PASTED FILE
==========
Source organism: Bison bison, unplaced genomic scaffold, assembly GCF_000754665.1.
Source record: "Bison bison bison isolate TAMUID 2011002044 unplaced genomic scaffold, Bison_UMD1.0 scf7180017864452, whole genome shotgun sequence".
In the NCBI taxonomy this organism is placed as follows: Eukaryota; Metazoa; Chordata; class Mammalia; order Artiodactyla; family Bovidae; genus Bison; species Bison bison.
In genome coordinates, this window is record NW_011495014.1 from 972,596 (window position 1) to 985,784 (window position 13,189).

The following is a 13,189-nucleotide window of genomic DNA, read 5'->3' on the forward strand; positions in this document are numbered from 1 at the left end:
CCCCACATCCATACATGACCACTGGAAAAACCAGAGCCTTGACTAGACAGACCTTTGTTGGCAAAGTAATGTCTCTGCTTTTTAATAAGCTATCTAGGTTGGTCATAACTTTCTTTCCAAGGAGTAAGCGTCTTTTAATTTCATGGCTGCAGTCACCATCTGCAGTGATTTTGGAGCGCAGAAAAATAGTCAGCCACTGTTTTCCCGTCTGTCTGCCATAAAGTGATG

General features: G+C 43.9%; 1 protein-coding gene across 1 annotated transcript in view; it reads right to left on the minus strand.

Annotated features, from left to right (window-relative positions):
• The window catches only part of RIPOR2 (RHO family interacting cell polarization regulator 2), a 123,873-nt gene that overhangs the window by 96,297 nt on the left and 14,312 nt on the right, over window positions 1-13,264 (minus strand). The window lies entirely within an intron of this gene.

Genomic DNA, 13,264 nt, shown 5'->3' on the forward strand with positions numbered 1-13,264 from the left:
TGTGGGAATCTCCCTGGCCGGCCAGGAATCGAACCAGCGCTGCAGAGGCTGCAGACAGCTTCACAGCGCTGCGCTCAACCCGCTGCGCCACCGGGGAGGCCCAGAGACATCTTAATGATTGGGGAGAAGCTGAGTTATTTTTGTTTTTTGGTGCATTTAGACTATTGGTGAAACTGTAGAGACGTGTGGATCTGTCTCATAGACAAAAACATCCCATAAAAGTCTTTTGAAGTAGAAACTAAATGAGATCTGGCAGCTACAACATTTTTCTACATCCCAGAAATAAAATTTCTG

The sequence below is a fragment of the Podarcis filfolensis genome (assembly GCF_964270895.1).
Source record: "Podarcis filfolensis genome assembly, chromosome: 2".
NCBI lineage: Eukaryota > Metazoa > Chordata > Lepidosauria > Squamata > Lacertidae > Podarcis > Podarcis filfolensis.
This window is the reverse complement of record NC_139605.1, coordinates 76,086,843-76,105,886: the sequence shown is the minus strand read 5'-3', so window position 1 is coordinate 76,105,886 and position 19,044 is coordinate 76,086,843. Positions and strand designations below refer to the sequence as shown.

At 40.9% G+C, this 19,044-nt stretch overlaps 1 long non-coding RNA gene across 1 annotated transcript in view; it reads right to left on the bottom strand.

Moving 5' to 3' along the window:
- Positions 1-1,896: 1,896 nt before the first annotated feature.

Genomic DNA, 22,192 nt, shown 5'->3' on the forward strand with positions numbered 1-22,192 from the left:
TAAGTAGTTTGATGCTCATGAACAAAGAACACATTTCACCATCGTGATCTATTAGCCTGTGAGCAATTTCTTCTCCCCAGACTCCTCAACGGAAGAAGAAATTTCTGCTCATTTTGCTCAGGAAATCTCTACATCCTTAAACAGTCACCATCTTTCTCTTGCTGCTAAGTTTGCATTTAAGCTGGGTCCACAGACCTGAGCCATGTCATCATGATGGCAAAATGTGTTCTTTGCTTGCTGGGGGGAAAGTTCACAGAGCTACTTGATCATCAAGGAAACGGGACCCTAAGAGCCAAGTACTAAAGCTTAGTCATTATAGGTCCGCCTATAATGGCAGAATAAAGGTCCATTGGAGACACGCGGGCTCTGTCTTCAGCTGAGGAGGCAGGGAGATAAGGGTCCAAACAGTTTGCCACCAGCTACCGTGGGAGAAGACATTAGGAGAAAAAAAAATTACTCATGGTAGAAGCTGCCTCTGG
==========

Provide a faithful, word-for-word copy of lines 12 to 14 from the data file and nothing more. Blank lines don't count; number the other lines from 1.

The sequence below is a fragment of the Podarcis filfolensis genome (assembly GCF_964270895.1).
Source record: "Podarcis filfolensis genome assembly, chromosome: 2".
NCBI lineage: Eukaryota > Metazoa > Chordata > Lepidosauria > Squamata > Lacertidae > Podarcis > Podarcis filfolensis.